Thursday, October 1, 2009

Hudson River School of Painting

Albert Bierstadt
Oil on Canvas
75 x 109 cm
Landscape paintings by artists associated with the Hudson River School are particularly important because of the School’s associations with the American conservation movement.

Before the 1820s, American artists painted portraits and documentary works depicting important historical events. A few painters tried landscape painting. AfterThomas Cole arrived on the scene in 1825, views of natural wonder became sought after by art collectors. Cole and the artists who followed his example became known as the Hudson River School. They celebrated nature above all man-made things. Their landscapes sought to recreate the majesty of the natural world and to inspire admiration for its beauty.

After Cole’s death in 1848, Asher Durand, an engraver and portrait painter, became the most prominent painter of the Hudson River School. In a series of essays entitled Letters on Landscape Painting, Durand set out his idea that landscape painters should seek to depict nature exactly and not alter it in any way.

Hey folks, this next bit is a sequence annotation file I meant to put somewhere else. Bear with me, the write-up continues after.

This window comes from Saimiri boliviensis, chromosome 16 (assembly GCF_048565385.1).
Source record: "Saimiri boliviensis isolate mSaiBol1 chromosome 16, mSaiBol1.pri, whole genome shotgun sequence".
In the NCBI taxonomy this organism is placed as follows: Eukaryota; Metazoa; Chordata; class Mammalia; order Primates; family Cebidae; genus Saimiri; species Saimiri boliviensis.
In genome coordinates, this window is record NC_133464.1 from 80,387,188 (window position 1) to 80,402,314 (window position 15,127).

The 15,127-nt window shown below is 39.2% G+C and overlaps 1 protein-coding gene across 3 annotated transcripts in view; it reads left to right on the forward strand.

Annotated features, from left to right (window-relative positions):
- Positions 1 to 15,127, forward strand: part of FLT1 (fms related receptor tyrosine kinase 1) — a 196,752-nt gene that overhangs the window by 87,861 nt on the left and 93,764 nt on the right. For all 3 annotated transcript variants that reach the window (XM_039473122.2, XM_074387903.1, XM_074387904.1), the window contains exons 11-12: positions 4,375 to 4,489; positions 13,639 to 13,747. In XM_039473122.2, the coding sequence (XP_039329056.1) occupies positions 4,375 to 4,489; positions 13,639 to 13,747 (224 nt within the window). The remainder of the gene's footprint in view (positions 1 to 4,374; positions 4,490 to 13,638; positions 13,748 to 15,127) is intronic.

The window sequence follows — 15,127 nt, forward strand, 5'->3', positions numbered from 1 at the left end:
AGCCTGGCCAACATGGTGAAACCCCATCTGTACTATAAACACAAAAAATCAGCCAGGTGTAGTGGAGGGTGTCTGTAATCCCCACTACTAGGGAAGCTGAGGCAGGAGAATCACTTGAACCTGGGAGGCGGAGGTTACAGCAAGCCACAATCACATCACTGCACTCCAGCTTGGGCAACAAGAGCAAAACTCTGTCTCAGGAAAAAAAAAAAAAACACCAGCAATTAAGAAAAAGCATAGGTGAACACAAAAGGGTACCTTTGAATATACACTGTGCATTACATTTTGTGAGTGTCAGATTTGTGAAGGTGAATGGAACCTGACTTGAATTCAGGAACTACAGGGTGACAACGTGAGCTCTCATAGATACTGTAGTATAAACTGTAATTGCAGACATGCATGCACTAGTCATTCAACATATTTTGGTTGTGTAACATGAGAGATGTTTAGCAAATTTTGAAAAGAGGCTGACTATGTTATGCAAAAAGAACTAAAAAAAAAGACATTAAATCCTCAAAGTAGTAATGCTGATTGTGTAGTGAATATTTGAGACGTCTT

As artists celebrated nature on canvas, city dwellers who hung landscape paintings on their walls came to believe that the natural scenes depicted were worthy of preservation. At the same time, writers such as Nathaniel Hawthorne, Henry David Thoreau and Ralph Waldo Emerson revered nature on the page.

This confluence of artistic, literary and political attention to America’s scenic beauty eventually laid the foundation for the creation of the first national parks and helped establish conservation as a national value.

In the movement’s later stages, artists such as Frederic Church and Albert Bierstadt expanded the ideals of the Hudson River School painters. They painted enormous canvases of dramatic natural scenes in the American West and around the world.

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